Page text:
Air Defense: January 14, 2005


U.S. Army Air Defense troops have been largely unemployed for the past sixty years. The air force has dominated the air, and U.S. ground units have rarely been threatened with attack from the air. This has put the air defense people at an increasing disadvantage when it comes to getting money for new weapons and equipment. Increasingly, the army air defense community has been having success in expanding their mandate to include all airborne threats. This means missiles, rockets and even shells. The army is asking industry to present any ideas they might have to provide reliable, affordable and practical weapons for this more expansive form of air defense. This is more than just budget politics. Potential enemies are well aware of the U.S. Air Forces ability to sweep the skies of hostile aircraft. So many nations are investing in ballistic and cruise missiles, knowing that these weapons have a better chance of hitting American ground troops than do warplanes. There are also improvements in artillery and mortar ammunition. Artillery shells now have extra long range capabilities (via a rocket motor in the back of the shell). Mortar shells and rockets can be equipped with GPS guidance.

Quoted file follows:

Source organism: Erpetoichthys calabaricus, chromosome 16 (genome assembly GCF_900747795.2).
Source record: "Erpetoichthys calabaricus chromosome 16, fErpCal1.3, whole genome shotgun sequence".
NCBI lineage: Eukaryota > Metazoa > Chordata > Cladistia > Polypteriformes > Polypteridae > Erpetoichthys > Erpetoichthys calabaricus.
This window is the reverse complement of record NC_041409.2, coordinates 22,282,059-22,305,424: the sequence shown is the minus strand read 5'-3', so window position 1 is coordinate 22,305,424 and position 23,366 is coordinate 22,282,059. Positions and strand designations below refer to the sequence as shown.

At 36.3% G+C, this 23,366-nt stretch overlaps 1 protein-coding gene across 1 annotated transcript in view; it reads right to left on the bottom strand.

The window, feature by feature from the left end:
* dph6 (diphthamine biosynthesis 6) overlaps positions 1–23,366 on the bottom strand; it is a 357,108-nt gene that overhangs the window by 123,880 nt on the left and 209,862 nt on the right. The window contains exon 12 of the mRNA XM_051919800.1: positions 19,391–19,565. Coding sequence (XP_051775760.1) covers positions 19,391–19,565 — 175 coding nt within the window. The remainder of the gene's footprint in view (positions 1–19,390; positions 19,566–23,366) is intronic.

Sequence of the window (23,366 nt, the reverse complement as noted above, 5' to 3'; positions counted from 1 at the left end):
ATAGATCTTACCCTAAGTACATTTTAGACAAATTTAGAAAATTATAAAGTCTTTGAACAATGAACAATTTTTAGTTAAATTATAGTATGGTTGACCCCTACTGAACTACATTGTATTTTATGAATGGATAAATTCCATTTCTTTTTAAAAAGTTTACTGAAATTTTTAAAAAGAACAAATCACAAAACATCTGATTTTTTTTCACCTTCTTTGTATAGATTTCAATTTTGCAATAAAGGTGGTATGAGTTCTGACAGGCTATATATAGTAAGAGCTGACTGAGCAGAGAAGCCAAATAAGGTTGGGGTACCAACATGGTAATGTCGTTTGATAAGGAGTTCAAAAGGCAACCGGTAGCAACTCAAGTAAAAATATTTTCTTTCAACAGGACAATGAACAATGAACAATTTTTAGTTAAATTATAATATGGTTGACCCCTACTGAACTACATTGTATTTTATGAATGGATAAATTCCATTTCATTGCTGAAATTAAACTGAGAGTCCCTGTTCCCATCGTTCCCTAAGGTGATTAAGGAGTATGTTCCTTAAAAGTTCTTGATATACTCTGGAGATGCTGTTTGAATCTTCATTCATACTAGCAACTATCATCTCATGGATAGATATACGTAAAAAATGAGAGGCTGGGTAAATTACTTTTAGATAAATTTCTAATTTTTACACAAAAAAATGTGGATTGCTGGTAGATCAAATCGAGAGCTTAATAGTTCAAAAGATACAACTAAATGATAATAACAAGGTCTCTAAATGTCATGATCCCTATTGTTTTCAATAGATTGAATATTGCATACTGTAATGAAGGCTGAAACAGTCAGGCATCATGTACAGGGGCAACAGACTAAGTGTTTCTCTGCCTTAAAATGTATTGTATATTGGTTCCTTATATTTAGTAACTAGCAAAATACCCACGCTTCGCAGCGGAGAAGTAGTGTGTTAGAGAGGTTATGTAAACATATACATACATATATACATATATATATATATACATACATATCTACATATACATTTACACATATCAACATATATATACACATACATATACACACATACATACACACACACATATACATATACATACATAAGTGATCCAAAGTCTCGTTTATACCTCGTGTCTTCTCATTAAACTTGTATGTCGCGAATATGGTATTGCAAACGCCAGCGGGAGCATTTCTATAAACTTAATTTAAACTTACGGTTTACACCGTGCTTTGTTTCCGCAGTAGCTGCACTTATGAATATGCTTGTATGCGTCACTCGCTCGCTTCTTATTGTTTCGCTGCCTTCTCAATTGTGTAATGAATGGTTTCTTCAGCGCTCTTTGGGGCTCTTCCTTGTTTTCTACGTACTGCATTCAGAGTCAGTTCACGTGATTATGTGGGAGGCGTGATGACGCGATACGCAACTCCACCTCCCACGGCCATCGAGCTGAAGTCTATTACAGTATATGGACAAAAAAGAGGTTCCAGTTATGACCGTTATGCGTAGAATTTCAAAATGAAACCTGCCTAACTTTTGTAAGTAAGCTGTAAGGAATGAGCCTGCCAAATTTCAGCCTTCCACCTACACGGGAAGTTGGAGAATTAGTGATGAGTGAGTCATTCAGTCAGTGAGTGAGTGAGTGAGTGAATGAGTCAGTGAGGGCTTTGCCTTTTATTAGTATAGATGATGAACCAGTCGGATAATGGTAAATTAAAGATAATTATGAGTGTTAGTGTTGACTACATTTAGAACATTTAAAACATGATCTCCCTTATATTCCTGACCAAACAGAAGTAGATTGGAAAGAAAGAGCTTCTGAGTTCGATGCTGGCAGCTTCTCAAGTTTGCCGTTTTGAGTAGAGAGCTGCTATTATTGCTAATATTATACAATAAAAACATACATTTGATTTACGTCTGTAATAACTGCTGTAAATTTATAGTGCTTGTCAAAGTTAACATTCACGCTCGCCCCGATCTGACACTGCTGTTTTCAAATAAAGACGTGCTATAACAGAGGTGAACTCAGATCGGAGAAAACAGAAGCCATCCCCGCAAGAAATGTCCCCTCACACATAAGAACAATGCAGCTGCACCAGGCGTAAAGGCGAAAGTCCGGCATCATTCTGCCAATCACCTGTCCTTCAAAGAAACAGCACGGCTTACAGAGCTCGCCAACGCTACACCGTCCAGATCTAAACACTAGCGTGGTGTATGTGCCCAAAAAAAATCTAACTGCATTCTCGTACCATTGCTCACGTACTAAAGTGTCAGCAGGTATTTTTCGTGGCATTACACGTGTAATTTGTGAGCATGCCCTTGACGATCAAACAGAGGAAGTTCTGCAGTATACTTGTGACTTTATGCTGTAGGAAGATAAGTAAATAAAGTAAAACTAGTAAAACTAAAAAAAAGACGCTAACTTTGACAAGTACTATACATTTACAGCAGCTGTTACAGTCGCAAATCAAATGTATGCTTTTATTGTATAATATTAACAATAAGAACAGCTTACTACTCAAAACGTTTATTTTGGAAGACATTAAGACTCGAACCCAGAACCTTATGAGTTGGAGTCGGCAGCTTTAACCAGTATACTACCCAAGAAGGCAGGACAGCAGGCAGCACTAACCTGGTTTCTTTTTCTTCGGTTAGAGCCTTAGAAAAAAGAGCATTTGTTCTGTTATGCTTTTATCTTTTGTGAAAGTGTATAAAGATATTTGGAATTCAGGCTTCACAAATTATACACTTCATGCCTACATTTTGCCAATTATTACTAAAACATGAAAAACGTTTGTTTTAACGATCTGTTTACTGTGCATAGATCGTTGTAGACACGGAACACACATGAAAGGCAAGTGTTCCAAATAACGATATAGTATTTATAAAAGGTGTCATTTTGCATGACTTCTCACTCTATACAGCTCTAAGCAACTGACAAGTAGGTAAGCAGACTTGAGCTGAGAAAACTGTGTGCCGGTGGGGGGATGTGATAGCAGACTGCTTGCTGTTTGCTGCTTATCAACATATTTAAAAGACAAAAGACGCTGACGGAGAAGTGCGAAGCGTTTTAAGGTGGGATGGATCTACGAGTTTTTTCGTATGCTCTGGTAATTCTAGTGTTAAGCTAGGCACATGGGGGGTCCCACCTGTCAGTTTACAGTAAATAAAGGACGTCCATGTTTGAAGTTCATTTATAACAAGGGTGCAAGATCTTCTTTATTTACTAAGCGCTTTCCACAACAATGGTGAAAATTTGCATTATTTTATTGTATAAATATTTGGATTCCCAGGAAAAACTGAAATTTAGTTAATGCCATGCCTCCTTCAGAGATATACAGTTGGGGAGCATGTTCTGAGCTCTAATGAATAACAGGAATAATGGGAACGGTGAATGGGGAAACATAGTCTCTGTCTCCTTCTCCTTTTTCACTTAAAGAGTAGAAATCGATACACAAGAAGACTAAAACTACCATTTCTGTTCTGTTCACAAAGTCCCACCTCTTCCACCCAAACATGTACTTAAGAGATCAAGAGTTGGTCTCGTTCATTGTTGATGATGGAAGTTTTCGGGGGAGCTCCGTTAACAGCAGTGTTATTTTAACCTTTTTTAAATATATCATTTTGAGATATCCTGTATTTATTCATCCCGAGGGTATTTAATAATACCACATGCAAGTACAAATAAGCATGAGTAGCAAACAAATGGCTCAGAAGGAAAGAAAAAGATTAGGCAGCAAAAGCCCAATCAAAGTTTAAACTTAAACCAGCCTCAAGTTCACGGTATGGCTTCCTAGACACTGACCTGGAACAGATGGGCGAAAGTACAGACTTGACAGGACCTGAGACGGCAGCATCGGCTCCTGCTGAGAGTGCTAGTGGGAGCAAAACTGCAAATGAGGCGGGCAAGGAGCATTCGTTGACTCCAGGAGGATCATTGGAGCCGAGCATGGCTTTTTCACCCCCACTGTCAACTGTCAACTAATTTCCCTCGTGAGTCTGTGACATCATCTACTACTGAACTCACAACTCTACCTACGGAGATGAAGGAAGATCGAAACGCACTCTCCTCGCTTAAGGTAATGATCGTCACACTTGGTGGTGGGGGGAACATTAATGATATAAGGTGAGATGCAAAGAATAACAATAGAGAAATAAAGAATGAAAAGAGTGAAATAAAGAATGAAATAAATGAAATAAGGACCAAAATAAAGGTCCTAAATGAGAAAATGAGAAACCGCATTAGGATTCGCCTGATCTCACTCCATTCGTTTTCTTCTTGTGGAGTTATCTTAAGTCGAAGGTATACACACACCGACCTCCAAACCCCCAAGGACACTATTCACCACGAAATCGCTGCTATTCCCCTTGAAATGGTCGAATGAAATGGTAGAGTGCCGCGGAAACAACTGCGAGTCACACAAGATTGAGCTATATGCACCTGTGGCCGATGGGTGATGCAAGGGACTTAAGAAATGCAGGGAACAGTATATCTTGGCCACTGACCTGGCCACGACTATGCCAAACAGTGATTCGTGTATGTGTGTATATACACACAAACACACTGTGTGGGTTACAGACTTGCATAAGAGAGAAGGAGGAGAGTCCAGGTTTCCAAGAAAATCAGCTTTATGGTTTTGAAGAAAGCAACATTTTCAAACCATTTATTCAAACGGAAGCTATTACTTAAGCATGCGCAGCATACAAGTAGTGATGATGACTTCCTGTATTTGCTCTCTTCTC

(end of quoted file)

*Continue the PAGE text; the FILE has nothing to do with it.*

The new research efforts have actually been going on for a while. The U.S. Army has, after over a decade of effort, made its Patriot anti-aircraft missiles a reliable anti-ballistic missile system. Working with Israeli scientists, a laser based anti-rocket and artillery/mortar shell system has been developed. This system (THEL) is a few years away from being combat ready. But using the Patriot and THEL technology, its possible to develop smaller and cheaper air defense systems. This all this stuff can be gotten to work, U.S. Army Air Defense troops will have plenty of work in the future. 


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